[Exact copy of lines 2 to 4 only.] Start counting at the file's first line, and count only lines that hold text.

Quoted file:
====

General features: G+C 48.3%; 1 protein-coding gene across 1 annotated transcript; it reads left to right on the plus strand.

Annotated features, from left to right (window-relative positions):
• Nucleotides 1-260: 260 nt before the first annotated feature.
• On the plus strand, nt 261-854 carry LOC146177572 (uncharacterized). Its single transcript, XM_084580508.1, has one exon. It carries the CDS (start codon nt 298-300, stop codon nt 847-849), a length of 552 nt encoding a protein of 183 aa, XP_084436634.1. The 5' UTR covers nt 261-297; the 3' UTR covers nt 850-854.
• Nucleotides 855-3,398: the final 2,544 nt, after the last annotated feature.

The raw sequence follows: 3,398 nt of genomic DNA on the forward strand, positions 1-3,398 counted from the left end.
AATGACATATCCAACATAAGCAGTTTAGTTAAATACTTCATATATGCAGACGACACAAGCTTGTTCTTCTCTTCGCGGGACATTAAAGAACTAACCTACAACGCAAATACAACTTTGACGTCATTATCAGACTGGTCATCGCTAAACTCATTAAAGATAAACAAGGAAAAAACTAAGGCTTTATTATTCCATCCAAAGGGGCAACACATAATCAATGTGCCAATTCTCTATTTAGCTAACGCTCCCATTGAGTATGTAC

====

Annotated features, from left to right (window-relative positions):
• Nucleotides 1-260: 260 nt before the first annotated feature.
• On the plus strand, nt 261-854 carry LOC146177572 (uncharacterized). Its single transcript, XM_084580508.1, has one exon. It carries the CDS (start codon nt 298-300, stop codon nt 847-849), a length of 552 nt encoding a protein of 183 aa, XP_084436634.1. The 5' UTR covers nt 261-297; the 3' UTR covers nt 850-854.